Indigenous Children’s Education as Linguistic Genocide and a Crime Against Humanity?

 A Global View


Tove Skutnabb-Kangas and Robert Dunbar



 Gáldu, Resource Centre for the Rights of Indigenous Peoples ( (2010)


Back cover text and List of contents



Back cover:


Indigenous Children’s Education as Linguistic Genocide and a Crime Against Humanity? A Global View (in press, Guovdageaidnu/ Kautokeino: Gáldu, Resource Centre for the Rights of Indigenous Peoples, is written by Tove Skutnabb-Kangas (sociolinguist and educationist) and Robert Dunbar (human rights lawyer).


The book builds on two Expert papers for the United Nations Permanent Forum on Indigenous Issues. As the title shows, the book investigates to what extent educational methods for Indigenous/Tribal and minority children which use a dominant language as the means of instruction can give rise to international criminal liability on the part of States which use such forms of education, within the meaning of the United Nations Convention on the Prevention and Punishment of the Crime of Genocide and under the concept of crimes against humanity.  These methods of subtractive education very frequently result in the degradation and even loss of competence in the mother tongue and also inadequate acquisition of the dominant language, with severe consequences for these children. This contributes to language shift, and thus to the disappearance of the world’s linguistic diversity (and, through this, also disappearance of biodiversity). Using insights drawn from education, sociolinguistics, psychology, anthropology, sociology, political science and economics, as well as the law, and drawing on a wealth of evidence from around the world, the book shows that this kind of education intentionally aims at alienating these children from their own languages and cultures and assimilating them into the dominant culture. Such education also can and often does cause both physical and mental serious harm to them, with consequences that can last for generations. We show that such forms of education are completely inconsistent with educational and other rights of Indigenous/Tribal peoples and minorities, as well as frustrating the satisfaction of other important international obligations, and that the very severe consequences for the lives of those affected raise serious issues of international criminality. The education is also organised in contradiction with solid research evidence. The book also answers the question what forms of education would be consistent with law and research, and ends with concrete recommendations.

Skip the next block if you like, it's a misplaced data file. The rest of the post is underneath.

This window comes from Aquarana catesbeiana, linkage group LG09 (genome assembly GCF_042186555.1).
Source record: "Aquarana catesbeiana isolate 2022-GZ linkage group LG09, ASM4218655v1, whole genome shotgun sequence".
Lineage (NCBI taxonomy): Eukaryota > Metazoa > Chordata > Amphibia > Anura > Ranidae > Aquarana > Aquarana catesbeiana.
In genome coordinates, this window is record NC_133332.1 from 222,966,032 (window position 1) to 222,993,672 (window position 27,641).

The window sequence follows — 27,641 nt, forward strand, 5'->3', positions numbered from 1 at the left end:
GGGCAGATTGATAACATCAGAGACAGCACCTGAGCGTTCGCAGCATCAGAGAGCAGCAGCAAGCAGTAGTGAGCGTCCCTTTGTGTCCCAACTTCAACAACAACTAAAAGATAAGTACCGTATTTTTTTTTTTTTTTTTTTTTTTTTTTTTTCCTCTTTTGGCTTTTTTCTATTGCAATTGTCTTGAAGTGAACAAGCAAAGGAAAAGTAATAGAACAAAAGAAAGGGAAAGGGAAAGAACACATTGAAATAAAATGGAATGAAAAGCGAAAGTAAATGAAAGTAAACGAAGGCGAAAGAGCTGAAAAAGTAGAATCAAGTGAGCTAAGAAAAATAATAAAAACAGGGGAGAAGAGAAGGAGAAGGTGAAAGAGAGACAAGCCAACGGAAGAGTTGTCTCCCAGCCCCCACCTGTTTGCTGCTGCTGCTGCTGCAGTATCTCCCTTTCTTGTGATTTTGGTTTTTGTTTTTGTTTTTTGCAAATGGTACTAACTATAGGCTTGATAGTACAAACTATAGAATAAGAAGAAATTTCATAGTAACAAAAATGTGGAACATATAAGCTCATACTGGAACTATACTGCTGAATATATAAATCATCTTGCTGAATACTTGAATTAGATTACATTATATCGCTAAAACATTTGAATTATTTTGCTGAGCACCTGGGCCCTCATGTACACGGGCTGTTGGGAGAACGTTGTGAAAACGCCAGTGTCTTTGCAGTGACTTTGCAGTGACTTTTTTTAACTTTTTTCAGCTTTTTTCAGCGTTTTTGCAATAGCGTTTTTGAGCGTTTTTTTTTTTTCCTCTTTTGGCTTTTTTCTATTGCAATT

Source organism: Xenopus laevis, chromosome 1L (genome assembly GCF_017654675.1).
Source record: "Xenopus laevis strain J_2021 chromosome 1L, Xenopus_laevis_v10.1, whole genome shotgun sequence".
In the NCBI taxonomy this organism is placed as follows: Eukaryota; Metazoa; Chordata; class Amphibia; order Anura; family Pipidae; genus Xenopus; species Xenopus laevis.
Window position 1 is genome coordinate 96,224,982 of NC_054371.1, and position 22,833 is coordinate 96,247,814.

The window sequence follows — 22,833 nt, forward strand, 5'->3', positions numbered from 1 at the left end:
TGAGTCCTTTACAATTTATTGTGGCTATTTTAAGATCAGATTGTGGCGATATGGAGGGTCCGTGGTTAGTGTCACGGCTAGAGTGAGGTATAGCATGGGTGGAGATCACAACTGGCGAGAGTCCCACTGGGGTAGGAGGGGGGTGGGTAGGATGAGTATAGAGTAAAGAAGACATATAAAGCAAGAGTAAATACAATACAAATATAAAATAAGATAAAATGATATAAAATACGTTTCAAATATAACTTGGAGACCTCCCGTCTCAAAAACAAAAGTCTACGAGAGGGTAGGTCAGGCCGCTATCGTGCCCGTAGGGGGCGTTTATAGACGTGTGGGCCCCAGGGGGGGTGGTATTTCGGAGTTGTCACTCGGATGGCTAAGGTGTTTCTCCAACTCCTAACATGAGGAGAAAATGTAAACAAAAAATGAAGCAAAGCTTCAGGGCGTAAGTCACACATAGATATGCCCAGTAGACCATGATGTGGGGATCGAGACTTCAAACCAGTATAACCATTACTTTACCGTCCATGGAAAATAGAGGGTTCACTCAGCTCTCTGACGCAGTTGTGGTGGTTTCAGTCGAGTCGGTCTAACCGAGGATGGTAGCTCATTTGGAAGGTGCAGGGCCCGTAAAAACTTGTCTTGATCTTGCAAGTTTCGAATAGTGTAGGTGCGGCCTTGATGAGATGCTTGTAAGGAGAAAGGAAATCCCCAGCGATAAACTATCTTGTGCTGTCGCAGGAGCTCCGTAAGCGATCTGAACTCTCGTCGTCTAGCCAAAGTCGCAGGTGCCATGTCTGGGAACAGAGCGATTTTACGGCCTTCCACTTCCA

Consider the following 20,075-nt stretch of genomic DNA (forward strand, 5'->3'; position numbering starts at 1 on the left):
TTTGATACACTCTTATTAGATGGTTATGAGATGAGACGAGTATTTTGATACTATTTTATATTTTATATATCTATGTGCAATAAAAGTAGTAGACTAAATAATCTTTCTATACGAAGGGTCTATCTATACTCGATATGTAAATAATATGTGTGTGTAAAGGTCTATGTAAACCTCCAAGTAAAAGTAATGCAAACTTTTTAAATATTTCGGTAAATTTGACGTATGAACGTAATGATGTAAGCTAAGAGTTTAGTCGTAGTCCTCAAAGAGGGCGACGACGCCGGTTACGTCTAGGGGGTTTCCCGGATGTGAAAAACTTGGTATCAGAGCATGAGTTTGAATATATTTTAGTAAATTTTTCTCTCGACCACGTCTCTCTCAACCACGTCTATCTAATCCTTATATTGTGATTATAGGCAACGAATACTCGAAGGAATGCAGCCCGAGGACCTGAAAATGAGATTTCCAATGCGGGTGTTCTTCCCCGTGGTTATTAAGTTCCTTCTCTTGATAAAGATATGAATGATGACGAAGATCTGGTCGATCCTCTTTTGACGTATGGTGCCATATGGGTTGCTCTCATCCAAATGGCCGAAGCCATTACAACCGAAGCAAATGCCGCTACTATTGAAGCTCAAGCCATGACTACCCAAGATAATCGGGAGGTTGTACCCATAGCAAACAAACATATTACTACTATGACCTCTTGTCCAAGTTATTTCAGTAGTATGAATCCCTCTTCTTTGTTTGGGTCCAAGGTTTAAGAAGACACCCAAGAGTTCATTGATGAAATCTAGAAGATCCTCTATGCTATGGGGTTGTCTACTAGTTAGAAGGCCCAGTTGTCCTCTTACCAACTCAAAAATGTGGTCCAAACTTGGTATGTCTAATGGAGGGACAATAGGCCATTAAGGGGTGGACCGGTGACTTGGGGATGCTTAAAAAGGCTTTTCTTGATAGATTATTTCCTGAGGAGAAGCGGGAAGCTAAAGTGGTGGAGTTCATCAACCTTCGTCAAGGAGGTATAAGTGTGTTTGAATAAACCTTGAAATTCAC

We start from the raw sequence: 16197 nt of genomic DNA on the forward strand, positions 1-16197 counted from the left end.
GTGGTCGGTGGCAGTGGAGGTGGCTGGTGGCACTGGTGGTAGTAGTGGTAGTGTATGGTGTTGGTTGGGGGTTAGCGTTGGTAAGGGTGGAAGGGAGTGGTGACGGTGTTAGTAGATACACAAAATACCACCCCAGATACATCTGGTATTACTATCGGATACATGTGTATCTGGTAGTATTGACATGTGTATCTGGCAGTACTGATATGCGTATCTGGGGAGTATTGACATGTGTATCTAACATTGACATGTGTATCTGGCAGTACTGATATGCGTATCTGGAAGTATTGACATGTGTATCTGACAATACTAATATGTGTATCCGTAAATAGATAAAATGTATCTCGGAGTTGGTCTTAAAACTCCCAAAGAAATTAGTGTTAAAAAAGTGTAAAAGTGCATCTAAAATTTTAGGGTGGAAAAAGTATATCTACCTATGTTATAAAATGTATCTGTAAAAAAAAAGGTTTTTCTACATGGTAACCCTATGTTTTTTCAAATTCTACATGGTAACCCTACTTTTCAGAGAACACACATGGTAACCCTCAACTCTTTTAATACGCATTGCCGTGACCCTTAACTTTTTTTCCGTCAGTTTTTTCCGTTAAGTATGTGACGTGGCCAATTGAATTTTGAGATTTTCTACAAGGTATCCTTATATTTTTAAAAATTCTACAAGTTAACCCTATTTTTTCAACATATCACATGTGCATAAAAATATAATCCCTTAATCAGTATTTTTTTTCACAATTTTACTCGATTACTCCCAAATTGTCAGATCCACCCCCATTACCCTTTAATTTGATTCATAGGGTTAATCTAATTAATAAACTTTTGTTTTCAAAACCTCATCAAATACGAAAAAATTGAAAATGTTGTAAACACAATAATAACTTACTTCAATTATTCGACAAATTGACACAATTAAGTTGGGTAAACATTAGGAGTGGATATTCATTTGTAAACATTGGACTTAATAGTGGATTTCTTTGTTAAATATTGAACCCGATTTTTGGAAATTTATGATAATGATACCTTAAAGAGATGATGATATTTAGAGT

List of contents


List of abbreviations




  1. Introduction and Summary


  1. Right to Education: the Legal Basis

2.1.         Introduction

2.2.         The Right to Education

2.3.         Interaction of the Right to Education and the Principle of Non-


2.4.         Instruments and Provisions Specifically Directed at Minorities and

Indigenous and Tribal Peoples

2.5.         Instruments to Which Appropriate ITM Education Would Make a

Significant Contribution


  1. Why are languages and mother tongues so important?

3.1.         Mother tongues – some definitions

3.2.         The importance of languages/mother tongues:  Indigenous voices

3.3.         Reifying? Essentialising? Romanticising? Arguments belittling

          mother tongues/languages, and some counterarguments

3.4.         Linguicism and hierarchisation


  1. Right to Education: The Educational Basis

4.1.         Goals in ITM education

4.2.         Non-models and weak models of bilingual education do not reach

          the goals; they harm ITM children and promote language shift

4.2.1.             Summary of prototypes for bi-/multilingual education

4.2.2.             Deficiency-based theorising and assimilation

4.2.3.             Presentation of non-models and weak models of

               bi/multilingual education

4.2.4.             Assessing the non-models and weak models

4.3.         Force as means of control in ITM education: “sticks”, “carrots” and


4.4.         Educational, social, physical and psychological consequences of

submersion education


  1. Right to Education and Some Economic Factors

5.1.         ITM education and poverty

5.2.         Do states act rationally in ITM education?

5.2.1.             Are states following research recommendations?

5.2.2.             Moral considerations arguments and welfare considerations

arguments – what does supporting ITM languages cost?

5.2.3.             MLE, high-level multilingualism and creativity – the causal


5.2.4.             The ecolinguistic relationship between linguistic and

               cultural diversity and biodiversity


  1. Indigenous Education and International Criminality: Genocide


  1. Indigenous Education and International Criminality: Crimes against Humanity


  1. What forms of education would be consistent with law and research?

8.1.         How should ITM education be organised on the basis of research


8.1.1.             Change of ideology from forced homogenisation through

assimilation to enrichment-based theorising and real


8.1.2.             Presentation of strong models for the education of both ITM

               and dominant group children

8.1.3.             Presentation of some concrete positive projects

8.2.         Assessing the leading principles for strong models: Towards


8.3.         Recommendations for ITM education